Figure 4: Normalized attack count by ASN by region, August through October 2019
Figure 4: Normalized attack count by ASN by region, August through October 2019

Top Attacking IP Addresses

The top ten IP addresses attacking systems in Australia from August 1, 2019 through October 31, 2019 were all engaged in abusive port scanning followed by RFB/VNC port 5900 credential stuffing attacks. These attacks can from IP addresses in the networks of OVH SAS (France), RM Engineering (Moldova), Hostkey B.v. (Russia), and Serverius Holding B.v (Netherlands). Forty-eight percent of the IP addresses on the top 50 attacking IP addresses list were engaging in the same RFB/VNC port 5900 scanning and credential stuffing attacks.1 These port 5900 attacks were new activity we noticed earlier in the summer and continued through October 31, 2019. We have opened up a public threat hunting investigation on Twitter to uncover what is going on with these attacks and will be looking to share our findings and ask questions soon. For now, join the conversation on Twitter.

For a complete list of attacks by IP address, see section Attacks Types of Top Attacking IP Addresses below.

Figure 5. Top 50 IP addresses attacking Australian targets, August through October 2019.
Figure 5. Top 50 IP addresses attacking Australian targets, August through October 2019.

IP Addresses Attacking Australia Compared to Other Regions

We compared the volume of attack traffic systems in Australia received per IP address to other regions of the world. The top 10 source IP addresses of attacks against Australian systems where the most overlap occurs (see Figure 6) were engaged in global attacks against RFB/VNC port 5900 (see the next section). Twenty-eight percent of the top attacking IP addresses sending malicious traffic to Australia were exclusively targeting the Australian region (see IP addresses denoted with *** in Figure 6).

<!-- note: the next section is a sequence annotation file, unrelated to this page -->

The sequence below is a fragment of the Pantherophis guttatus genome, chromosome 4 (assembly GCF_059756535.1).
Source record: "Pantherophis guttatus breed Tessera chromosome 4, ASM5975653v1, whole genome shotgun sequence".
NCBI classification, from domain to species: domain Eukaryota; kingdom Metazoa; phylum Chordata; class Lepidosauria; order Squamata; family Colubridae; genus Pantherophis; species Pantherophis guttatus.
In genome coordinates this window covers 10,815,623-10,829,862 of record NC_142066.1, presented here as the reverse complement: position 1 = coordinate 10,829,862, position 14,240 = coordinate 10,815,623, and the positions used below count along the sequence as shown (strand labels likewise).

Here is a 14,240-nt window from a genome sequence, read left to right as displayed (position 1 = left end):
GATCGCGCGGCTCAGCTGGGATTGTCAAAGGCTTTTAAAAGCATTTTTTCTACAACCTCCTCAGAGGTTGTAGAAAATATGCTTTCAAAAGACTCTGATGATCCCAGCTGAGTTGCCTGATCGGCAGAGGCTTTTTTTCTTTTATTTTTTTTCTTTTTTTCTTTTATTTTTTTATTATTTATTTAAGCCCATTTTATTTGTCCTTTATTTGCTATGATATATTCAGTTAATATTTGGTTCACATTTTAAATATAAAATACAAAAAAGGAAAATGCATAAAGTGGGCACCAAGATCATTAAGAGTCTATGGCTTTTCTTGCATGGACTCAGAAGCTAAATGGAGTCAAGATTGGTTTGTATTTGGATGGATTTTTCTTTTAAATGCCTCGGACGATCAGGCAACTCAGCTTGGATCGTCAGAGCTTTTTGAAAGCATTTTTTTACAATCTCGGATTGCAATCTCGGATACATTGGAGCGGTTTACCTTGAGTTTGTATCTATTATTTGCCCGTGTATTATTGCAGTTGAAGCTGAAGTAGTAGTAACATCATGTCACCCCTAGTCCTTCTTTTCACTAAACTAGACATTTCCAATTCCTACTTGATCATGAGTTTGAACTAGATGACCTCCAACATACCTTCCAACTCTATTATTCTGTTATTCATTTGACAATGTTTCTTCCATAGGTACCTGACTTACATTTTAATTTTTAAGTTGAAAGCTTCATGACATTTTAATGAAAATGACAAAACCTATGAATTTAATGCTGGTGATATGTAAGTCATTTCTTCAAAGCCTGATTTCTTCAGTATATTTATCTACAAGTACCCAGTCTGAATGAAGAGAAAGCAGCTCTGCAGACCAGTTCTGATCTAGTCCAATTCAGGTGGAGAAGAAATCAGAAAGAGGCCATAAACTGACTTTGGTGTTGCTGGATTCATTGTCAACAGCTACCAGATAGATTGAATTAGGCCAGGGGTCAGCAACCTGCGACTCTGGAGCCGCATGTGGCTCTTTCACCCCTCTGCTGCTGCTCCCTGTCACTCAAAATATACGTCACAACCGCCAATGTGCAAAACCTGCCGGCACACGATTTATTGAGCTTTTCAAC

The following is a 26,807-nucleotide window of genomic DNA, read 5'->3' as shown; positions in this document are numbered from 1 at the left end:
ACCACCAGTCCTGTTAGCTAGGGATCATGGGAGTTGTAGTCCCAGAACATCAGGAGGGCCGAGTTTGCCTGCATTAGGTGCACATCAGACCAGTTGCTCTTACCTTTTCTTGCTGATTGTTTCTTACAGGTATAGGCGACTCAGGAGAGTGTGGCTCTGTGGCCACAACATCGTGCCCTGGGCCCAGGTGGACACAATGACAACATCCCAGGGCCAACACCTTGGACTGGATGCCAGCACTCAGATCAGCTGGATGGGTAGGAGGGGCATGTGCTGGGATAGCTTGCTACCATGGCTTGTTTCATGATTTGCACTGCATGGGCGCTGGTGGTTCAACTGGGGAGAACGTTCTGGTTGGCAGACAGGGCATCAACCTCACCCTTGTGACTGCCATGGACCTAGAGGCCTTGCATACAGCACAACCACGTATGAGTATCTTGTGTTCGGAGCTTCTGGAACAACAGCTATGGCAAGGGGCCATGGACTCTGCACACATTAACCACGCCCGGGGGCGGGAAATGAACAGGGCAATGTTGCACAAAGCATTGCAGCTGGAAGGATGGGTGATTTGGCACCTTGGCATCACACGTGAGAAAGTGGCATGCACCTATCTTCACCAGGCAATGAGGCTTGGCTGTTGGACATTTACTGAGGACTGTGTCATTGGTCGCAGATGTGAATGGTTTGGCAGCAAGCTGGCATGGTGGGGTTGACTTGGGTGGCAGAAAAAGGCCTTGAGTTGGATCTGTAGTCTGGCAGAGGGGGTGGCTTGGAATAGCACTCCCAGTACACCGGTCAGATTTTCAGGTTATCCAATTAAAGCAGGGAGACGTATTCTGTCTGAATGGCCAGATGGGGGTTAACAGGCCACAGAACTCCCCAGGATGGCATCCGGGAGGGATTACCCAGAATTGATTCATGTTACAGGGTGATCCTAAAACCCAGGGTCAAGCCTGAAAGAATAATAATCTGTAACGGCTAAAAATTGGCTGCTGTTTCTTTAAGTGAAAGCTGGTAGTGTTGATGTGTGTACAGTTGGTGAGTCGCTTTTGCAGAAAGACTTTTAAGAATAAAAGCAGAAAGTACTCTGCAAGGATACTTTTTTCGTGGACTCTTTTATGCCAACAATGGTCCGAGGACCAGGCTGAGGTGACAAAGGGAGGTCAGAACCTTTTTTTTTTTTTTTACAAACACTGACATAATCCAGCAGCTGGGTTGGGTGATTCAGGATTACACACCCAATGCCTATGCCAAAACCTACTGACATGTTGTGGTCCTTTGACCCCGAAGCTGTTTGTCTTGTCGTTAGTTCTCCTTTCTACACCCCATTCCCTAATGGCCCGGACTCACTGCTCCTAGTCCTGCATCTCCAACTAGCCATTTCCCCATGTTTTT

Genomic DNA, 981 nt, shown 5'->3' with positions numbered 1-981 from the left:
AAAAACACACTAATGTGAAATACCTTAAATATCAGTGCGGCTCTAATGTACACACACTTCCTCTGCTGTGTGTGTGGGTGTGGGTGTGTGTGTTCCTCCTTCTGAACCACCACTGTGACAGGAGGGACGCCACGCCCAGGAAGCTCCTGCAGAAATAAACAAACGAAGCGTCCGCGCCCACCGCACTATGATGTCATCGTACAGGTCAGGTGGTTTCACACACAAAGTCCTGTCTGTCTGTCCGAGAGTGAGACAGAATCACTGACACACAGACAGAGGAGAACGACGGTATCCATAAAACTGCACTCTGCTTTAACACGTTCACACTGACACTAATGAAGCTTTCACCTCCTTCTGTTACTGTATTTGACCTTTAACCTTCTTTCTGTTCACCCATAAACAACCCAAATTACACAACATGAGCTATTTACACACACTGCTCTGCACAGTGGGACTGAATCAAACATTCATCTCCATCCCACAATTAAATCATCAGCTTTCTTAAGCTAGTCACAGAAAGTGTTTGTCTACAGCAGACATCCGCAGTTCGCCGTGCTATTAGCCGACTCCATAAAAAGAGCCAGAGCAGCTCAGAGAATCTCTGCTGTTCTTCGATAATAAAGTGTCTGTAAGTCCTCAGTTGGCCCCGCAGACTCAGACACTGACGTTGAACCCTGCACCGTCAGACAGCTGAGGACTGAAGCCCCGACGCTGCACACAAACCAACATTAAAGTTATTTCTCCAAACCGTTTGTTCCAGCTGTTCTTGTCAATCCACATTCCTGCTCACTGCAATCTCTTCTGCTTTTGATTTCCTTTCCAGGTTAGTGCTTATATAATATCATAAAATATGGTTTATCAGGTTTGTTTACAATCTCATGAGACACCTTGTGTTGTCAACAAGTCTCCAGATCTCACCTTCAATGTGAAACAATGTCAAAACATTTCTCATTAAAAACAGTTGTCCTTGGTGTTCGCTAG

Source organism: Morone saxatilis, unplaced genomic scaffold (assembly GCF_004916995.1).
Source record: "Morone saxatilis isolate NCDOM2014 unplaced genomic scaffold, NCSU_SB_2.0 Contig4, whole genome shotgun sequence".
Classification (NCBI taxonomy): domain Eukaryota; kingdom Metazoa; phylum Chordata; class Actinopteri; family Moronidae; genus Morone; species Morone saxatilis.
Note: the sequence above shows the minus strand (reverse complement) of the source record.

Figure 6: Normalized attack count by IP by region, August through October 2019
Figure 6: Normalized attack count by IP by region, August through October 2019

Attacks Types of Top Attacking IP Addresses

Outside of the global RFB/VNC port 5900 attacks (48% of top 50 IP addresses), a lot of general reconnaissance and vulnerability probing occurred against systems in Australia in the fall of 2019. Forty-two percent of the top 50 IP addresses on the top attacking list launch generic reconnaissance scans looking for vulnerabilities by probing multiple, if not all 65,000 ports. These IP addresses were from all over the world (10 countries), inside 13 different ASNs. Eight IP addresses were engaged in targeting SSH port 22 with credential stuffing attacks, behavior that’s typical of IoT bot building or targeting vendor default SSH credentials. The remaining IP addresses were scanning for systems with the Microsoft RDP port 3389 open, HTTP port 80 and HTTPS port 443, MySQL port 3306 and SMTP email port 25. When scanning for SMTP email port 25, we also saw credential stuffing on POP3 port 110, and spamming from port 25.

The following table is in descending order starting with top attacking IP addresses and includes the attack types each IP address launched.

Source IP Normalized Attack Count Attack Type
46.105.144.48 393,400.4 Port Scanning: RFB/VNC port 5900
Credential Stuffing: RFB/VNC port 5900
185.153.198.197 359,027.0 Port Scanning: 29 unique ports
Credential Stuffing: RFB/VNC port 5900
185.153.197.251 325,416.7 Port Scanning: 36 unique ports
Credential Stuffing: RFB/VNC port 5900
5.39.108.50 257,020.8 Port Scanning: RFB/VNC port 5900
Credential Stuffing: RFB/VNC port 5900
212.80.217.139 215,865.7 Port Scanning: 6 unique ports